The Chesapeake Bay Manatee

 /   /  By Emma Birches
Stone Soup Magazine
November/December 2011

Brooke Antoine
The Chesapeake Bay Manatee girl sitting by the dock

She watched the water froth and spin, dancing between her toes

Adriane slowly opened her bedroom door, glancing down the hallway to make sure no one was awake. Once she was positive, she slipped through the small opening and closed the door. She hurried down the stairs and past the kitchen, wincing at her heavy footsteps, hoping no one would hear. As she reached the back door she slowed, looking for the key her mom kept on the counter. Once she spotted it, she picked it up and felt the sharp edge of the single key jab into her palm. Adriane turned toward the door and yanked it open, then walked into the night.

A sharp wind caught her off guard and snaked over her skin. She shivered, tucking her arms across her chest, wishing she had worn something other than the old green shorts and a threadbare T-shirt. The worry faded, though, as soon as she looked up.

Stars littered the sky like glitter on black tile, illuminating the moonless night. The glowing orb’s absence only added to the otherworldly experience the sky was performing for Adriane. Looking closely, she could see the small patches of sky covered by gray clouds, swirling like the Milky Way.

Glancing back down, Adriane remembered what she had come out here to do and began making her way across the yard. Once she was walking on the road, she quickened, smiling with anticipation. She was risking a lot; if someone was to see Adriane they would tell her parents, or at the least, order her to leave and go home.

Finally, she reached it. She walked out onto the boardwalk, listening to the patter of her feet on the old wood and the slap of waves on the metal below. The shore fell away as she made her way out to the front, sliding her hands off her chest.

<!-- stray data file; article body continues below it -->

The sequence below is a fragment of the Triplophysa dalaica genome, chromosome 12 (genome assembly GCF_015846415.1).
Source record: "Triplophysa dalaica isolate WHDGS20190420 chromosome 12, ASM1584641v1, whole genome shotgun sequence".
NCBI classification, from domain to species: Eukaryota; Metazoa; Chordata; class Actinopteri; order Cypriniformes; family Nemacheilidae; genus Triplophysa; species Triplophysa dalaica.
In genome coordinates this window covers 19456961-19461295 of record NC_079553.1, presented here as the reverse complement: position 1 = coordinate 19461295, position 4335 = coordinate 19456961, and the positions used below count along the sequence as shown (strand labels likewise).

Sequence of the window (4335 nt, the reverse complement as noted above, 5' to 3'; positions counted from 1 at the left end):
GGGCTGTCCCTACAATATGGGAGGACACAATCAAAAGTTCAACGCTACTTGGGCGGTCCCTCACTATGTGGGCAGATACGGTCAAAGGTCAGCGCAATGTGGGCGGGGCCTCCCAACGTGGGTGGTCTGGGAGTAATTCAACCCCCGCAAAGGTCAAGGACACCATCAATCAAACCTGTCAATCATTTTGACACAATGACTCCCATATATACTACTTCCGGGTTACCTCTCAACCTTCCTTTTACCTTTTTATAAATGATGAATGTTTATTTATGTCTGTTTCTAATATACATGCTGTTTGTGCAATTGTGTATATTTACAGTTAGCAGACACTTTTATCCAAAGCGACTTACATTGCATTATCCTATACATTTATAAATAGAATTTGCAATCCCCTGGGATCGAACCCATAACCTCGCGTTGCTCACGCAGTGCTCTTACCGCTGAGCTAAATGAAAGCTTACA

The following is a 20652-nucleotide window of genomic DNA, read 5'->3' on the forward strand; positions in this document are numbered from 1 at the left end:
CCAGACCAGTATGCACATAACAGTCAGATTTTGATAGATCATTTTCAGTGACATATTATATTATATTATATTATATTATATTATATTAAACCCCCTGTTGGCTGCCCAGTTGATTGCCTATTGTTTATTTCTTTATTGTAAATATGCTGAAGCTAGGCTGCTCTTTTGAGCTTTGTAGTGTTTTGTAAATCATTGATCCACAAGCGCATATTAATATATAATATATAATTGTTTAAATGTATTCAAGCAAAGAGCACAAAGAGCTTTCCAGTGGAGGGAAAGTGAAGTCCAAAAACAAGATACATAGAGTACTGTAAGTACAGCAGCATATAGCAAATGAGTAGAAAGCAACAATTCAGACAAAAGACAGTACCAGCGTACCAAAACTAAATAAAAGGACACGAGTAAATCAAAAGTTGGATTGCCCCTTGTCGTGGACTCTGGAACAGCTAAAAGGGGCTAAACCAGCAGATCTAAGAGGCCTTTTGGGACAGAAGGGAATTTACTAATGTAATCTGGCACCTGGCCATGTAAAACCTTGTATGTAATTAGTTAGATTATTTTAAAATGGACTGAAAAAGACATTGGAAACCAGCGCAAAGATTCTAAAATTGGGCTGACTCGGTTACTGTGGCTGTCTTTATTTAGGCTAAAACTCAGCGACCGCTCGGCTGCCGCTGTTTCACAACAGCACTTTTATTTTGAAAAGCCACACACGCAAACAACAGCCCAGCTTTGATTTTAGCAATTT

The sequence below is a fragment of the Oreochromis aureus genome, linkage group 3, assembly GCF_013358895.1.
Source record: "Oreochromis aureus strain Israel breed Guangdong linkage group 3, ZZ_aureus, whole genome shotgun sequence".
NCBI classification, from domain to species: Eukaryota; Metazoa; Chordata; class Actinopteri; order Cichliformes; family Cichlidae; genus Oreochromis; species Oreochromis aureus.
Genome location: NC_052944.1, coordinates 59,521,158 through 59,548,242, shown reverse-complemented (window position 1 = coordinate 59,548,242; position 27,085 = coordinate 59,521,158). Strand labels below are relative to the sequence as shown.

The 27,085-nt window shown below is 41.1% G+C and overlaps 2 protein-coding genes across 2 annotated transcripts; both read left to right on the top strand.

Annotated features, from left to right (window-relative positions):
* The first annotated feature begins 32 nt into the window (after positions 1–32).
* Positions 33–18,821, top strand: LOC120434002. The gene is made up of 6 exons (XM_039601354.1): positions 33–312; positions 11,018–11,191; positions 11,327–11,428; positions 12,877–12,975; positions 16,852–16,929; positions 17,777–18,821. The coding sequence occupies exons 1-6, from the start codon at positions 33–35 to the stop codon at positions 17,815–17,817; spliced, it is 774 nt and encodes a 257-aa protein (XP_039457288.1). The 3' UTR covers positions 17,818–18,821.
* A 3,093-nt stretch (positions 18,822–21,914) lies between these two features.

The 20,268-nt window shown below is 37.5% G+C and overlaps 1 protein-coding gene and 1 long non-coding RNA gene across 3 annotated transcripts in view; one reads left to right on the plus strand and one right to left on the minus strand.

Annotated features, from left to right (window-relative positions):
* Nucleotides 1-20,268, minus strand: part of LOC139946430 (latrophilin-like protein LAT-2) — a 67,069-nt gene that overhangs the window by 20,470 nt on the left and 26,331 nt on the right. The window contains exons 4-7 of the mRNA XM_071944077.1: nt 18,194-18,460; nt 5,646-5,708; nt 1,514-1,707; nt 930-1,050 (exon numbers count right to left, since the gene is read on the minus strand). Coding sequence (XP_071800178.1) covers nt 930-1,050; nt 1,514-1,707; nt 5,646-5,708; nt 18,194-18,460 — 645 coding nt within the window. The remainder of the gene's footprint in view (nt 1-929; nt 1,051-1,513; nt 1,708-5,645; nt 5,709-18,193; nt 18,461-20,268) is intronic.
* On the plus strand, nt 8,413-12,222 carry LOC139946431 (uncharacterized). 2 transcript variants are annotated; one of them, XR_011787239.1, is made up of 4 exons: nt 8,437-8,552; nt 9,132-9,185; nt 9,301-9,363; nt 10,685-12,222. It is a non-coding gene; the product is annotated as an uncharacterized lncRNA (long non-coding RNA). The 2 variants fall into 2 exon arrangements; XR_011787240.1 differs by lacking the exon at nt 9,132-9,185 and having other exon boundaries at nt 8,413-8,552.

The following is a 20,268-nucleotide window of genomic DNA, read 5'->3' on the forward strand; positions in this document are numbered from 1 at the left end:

The ocean below bubbled, inviting her in. She smiled, bending down to sit on the edge of the boardwalk. Sharp pricks of cold stabbed at her feet as she slid them into the waves. Kicking slightly, she watched the water froth and spin, dancing between her toes. The cold began to fade as her skin adjusted to the temperature, allowing her to slide more of her legs in, until the water was hitting her calves.

Leaning back on her elbows and then her back, she stared up at the sky once again, the boardwalk swaying beneath her. She closed her eyes and let her mind wander, the night scenery seeping into her skin, disguising her beneath the stars. She almost forgot where she was until an unpleasant nudge hit her foot.

Adriane’s eyes snapped open, glancing around. She was still on the boardwalk, but it seemed as if quite some time had passed by. There was a bright blue tint to the once black sky, and the stars had faded quite a bit. Just as she was about to stand, something nudged her foot again. Gasping, she pulled her legs out of the water, blinking to shield her eyes from the spray of water that was brought with them. Holding her legs against her chest, she peeked over the edge of the boardwalk.

Gray and leathery, a manatee sat just below the surface. Adriane had never seen a real manatee before. Chesapeake Bay wasn’t an uncommon place for them, though. Leaning in closer, she tried to get a better look.

The manatee was small for its kind, with heavily creased skin like an elephant. It had two flat plate-like flippers on either side of its gigantic body and one large flat flipper at its back. Its eyes were tiny and beady, staring past Adriane.

“Hey there,” she offered, trying to calm the creature. The manatee gazed up at her in response, gently pumping its fins.

Adriane raised her head, looking for a fisherman or someone who worked at the docks, but she saw no one. Wondering if she should report the elephant-like creature, she turned back to the water.

The manatee was still gazing at her intently, tilting its head as if in pain.